I will never forget when I snapped a person’s jaw in half with garden clippers. No, this is not an account of a murder of a review notes cadge. This is anatomy lab, a place full of magic, mystery and liquefied fat stains on your scrubs. It also has the added bonus of testing the validity of any violent fantasies one has ever had; no better way to find out what serial killing is like than to systematically disassemble a human in the name of science.
My cadaver was a wispy old woman, Ellie, whom I grew to love. One of the hardest moments of med school and maybe even my life was to put all of her pieces in a body bag and say goodbye. We gave her flowers. Truthfully there were days that I did not want to be there. I did not want to clean out her thoracic cavity full of congealed mucus (which has the consistency of spoiled cottage cheese). Nor did I want to tie off her intestines with plastic neon-pink ribbon, normally used to wrap presents, before removing her bowels and praying to every deity that I would not perforate them and spill out formaldehyde-preserved waste. But I never forgot her sacrifice to us. Thus I’ve decided that when I die I want to donate my body to a bunch of incompetent med students that will massacre it, although I plan to tattoo some helpful hints on myself to guide them.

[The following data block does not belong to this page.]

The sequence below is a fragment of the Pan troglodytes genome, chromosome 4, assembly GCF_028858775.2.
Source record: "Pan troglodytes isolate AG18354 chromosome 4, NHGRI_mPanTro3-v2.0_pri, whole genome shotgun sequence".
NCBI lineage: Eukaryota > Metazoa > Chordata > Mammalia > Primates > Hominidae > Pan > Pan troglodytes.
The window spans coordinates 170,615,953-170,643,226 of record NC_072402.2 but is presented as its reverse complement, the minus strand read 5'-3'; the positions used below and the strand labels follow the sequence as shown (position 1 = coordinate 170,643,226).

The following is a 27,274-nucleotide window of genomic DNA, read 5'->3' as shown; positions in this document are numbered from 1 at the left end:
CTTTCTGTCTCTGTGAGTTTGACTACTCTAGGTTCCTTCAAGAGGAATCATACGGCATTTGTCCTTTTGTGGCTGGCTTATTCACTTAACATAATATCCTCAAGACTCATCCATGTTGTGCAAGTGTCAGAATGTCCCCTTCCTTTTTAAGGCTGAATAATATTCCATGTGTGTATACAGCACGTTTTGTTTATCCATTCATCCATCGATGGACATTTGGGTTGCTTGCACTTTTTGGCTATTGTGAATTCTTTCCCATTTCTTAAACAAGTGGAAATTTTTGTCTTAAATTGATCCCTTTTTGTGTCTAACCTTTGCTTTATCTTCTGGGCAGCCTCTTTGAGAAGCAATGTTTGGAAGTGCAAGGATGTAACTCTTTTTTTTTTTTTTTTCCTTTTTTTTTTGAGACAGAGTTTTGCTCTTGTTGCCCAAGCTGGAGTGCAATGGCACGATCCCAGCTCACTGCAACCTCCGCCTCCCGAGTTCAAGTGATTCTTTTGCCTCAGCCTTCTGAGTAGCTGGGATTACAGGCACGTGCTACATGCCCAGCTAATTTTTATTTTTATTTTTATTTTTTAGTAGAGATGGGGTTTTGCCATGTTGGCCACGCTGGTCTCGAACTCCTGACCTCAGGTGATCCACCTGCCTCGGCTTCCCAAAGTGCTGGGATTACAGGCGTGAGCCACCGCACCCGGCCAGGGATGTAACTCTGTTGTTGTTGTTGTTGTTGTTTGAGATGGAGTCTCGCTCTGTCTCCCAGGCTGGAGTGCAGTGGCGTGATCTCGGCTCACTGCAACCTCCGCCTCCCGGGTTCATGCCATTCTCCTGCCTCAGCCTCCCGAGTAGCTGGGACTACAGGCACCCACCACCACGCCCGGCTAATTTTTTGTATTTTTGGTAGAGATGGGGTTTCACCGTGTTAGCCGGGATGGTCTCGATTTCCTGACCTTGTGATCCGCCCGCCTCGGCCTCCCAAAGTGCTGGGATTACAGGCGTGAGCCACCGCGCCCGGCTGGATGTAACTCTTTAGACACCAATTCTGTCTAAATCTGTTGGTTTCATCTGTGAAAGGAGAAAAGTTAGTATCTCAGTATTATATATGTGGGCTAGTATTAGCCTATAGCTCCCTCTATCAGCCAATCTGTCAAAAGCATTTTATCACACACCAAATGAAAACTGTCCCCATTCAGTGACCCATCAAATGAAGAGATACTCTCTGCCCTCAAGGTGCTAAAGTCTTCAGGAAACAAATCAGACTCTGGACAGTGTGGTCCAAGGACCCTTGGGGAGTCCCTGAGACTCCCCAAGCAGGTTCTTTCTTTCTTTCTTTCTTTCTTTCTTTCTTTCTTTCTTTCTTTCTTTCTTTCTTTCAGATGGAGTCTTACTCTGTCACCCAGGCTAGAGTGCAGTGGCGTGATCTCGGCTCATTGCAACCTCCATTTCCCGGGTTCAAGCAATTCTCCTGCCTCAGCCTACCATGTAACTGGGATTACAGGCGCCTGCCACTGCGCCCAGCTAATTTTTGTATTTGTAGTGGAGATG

Lab is also an especially terrible place for hangovers. After a post exam shindig people are seen darting out for oxygen breaks far more than usually. The occasional overachiever can be observed with an airplane style vomit baggie sticking out of his lab coat pocket. I’ve always felt especially badly for the groups that had the poorly preserved bodies, which were basically decomposing corpses they had the pleasure of digging through. Walk by that and keep your lunch. I dare you.
For the few moments I wanted to steal one of those vomit baggies, there were many more majestic ones. I held a human heart, many hearts actually, and removed the brain, which proved to be a difficult task – it’s really stuck in there. I saw the intricacy of human hand, a surprisingly simple system considering that we can write, paint, touch and profoundly manipulate our world because of our hands. I used my hands to delicately dissect the neck with miniscule scissors, working for hours to unveil the astounding complexity of the machinery that helps run our face and brain. The irony is that for all of impressive things our body is and can do, it is a very unassuming lump of beige meat.